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Permanent Vacation: Twenty Writers on Work and Life in Our National Parks. Volume 1: The West

Reviewed by Andrew C. Gottlieb

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Permanent Vacation: Twenty Writers on Work and Life in Our National Parks. Volume 1: The West

 

Edited by Kim Wyatt and Erin Bechtol
Bona Fide Books, 2011

 

If you’re like me, you’ve visited a number of National Parks, you’ve been enthralled by the beauty and variety presented by that great national resource, but your personal list of parks-to-see is long. What to do to ease the craving in between trips to our national parks? One answer: read about them.

 

Bona Fide Books, a young press out of South Lake Tahoe, has put together for a first anthology a rich collection of essays by writers who’ve not only visited our parks but have spent time working and living in them, in some cases for whole careers. Thirty-plus years. That’s the beauty of Permanent Vacation: Twenty Writers on Work and Life in Our National Parks. Volume 1: The West . These essays present the lives, insights, and secrets of people who’ve not only visited the parks but have experienced them from the inside. A handsomely produced volume, it’s readable, fun, and small enough to shove in a backpack.

 

I’ll admit: I’m biased. I had the luck to once be the writer-in-residence on Isle Royale National Park, and those three weeks gave me my own taste as a National Park Service insider. But as this anthology illustrates, one park, or one experience, is not like the other. There are stories here you won’t find in any parks guide book. The beauty and appreciation you’ll expect; the dark side of working in the parks may be a surprise.

 

Joseph Flannery writes about encounters with grizzly bears, secret back roads and buffalo carcasses, the differences between grizzlies and black bears, and the way Yellowstone employees pride themselves in experience: “To have a close encounter with a grizzly is to wear a sort of badge of honor around the park.” Troy Davis, a ranger and biologist at Yellowstone for nine years, tells of the management of the famous Elk Number Six, and losing sleep one night while the animal circled his cabin, bugling. “I spent more time, eyeball to eyeball, with Elk Number Six than did any other human being.” Ruth Rhodes, now a professor of English, spent three seasons working at Denali National Park, and writes of the Dash, the end of summer ritual in which park employees strip down and run three miles, naked, in the frigid midnight air of Alaska, from one bar, the Golden Spike, to another, the Chalet.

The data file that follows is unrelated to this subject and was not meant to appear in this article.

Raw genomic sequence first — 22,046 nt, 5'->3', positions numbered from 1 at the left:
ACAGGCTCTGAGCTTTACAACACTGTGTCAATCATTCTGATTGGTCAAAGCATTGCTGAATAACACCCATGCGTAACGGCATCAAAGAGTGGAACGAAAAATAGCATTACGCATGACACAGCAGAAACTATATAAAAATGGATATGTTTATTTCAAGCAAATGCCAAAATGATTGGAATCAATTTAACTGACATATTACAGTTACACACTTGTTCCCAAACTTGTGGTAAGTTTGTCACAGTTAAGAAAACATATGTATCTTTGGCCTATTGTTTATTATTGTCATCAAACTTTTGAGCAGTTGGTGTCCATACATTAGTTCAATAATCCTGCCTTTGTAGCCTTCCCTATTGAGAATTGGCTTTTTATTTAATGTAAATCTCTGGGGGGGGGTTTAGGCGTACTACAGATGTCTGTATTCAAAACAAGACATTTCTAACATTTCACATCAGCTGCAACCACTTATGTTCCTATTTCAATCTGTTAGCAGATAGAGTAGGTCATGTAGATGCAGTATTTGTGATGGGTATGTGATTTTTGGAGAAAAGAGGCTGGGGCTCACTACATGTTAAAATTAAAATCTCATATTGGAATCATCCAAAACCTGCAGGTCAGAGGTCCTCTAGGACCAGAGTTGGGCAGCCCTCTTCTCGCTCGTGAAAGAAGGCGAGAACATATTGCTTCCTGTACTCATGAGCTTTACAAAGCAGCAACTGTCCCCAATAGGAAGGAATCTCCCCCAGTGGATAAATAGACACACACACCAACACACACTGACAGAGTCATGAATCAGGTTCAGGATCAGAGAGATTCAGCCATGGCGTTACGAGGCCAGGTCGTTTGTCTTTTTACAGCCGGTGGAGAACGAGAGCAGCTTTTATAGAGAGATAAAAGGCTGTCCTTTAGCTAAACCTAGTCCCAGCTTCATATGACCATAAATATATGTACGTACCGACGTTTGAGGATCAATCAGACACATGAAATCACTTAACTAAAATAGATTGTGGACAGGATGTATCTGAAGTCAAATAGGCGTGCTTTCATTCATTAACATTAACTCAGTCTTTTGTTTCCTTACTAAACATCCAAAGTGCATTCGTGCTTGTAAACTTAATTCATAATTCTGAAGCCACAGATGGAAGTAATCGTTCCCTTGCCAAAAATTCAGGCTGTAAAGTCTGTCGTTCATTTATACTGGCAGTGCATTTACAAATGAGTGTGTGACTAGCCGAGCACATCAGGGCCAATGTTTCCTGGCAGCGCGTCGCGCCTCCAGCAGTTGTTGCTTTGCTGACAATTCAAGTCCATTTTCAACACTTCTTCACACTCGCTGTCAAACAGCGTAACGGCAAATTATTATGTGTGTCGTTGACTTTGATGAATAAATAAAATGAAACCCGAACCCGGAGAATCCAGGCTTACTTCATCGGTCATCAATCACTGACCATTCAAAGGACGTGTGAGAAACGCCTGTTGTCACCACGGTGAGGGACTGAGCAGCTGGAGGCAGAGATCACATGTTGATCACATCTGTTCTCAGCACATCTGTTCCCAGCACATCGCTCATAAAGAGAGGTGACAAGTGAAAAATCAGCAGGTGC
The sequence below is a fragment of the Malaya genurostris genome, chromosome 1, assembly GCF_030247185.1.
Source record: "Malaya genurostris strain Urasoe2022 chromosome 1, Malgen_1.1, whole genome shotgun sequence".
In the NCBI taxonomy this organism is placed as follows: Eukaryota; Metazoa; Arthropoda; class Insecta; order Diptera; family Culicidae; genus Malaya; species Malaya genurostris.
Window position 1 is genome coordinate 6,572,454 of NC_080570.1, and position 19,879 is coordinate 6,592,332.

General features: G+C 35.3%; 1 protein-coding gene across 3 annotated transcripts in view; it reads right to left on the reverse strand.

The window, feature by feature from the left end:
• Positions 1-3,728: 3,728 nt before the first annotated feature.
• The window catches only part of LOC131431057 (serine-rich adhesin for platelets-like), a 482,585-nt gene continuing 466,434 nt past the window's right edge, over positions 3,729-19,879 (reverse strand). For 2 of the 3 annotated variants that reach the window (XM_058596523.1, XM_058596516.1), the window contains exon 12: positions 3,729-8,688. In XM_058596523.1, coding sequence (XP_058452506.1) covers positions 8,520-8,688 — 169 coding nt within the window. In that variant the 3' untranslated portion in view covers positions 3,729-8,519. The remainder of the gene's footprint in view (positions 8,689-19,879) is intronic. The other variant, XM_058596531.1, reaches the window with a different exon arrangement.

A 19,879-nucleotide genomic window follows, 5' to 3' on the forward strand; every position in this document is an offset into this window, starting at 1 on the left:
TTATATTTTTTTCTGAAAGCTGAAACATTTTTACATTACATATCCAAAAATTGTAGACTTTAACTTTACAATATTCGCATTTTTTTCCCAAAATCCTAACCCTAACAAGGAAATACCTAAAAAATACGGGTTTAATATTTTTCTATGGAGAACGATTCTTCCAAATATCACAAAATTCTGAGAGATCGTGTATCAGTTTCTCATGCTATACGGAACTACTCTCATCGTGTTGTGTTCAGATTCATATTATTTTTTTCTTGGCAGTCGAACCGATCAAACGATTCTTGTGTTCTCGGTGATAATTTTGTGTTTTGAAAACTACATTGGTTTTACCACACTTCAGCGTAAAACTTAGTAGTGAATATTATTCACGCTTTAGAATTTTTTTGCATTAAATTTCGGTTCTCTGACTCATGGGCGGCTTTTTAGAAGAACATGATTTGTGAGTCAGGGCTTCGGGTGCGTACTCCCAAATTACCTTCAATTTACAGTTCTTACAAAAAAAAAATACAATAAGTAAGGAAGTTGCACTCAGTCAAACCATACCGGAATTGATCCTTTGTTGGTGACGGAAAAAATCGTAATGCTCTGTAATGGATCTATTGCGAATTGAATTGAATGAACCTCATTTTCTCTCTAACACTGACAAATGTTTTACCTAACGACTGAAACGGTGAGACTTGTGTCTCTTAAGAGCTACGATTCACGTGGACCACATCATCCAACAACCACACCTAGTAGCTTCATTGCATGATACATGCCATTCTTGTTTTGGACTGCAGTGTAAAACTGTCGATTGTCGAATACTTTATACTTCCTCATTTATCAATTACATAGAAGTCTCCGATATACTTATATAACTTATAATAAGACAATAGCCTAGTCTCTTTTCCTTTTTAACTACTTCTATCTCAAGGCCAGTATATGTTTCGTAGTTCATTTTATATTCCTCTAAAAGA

There is the beauty and the wildlife: sunsets and sunrises, lush forest, snowy wilderness, elk, bear, wolves, big horn sheep, and brook trout. The geology: mountains, petrified forest, volcanoes, canyons. The process: tents, cabins, employee housing, hiking, climbing, summiting, and river-rafting.

 

But there’s also the rote work, the let-down, the exhaustion of underpaid drudgery, and the drugs and alcohol, the car accidents and deaths, the dark side of the Park Service, the symptoms of young people together in isolation, working in a dream wilderness but with few other outlets. Melanie Dylan Fox talks about escape during five seasons of work in Sequoia National Park: “It’s easier to rely on the feelings alcohol and drugs evoke than it is to recapture that sense of wonder we all felt at the beginning. We keep searching for the intoxication that the forest itself once brought.” Nicole Sheets, for this essay perhaps appropriately named, writes of changing bed linens, pleating sheets and tucking edges, of being a “lowly drone.” For Sheets, the adage “leave no trace” takes an unexpected angle. “My work succeeds . . . if . . . each guest can maintain the illusion that they are the first people to ever stay in their room.”

 

Like all anthologies, some essays are stronger than others. The best here tell more than one story, using lyrical prose to reveal something personal. Cassandra Kircher tells of a difficult relationship with her aging father, attempting to understand his quiet, his isolation. During one of his visits while she works in Rocky Mountain National Park, “my father arranges pieces of bark with his foot like he’s playing a game, creating a whole world that is more real to him than the one he is in.” By the end of the essay, caught trout slowly dying in a bucket become a larger metaphor for the reader, for the essay’s narrator. Mary Emerick writes of escaping relationships with men, traveling from park to park, a vagrant seasonal worker with a fear of commitment to anything but her “ancient road atlas.” Janet Smith writes about working in the parks to escape feelings of inadequacy, ugliness: “living—literally—in the shadow of Half Dome equated to a better life.” This type of writing is at once painful, revealing, and gratifying.

 

Other national parks represented include Mount Rainier, Wrangell-St.Elias, Grand Teton, Petrified Forest, Black Canyon of the Gunnison, and Yosemite. A highly recommended collection that will make you want to ditch your job and pack your gear for a nearest or favorite national park, but with a new appreciation for many of the seasonal and full-time rangers, naturalists, and workers helping maintain the incredible National Parks System that most of us will only briefly get to visit.

 

 

Andrew C. Gottlieb is the Reviews Editor for Terrain.org. His work can be found online, in many print journals, and in his poetry chapbook Halflives (New Michigan Press.) Find him at www.andrewcgottlieb.com.

Header image courtesy of Pixabay

 

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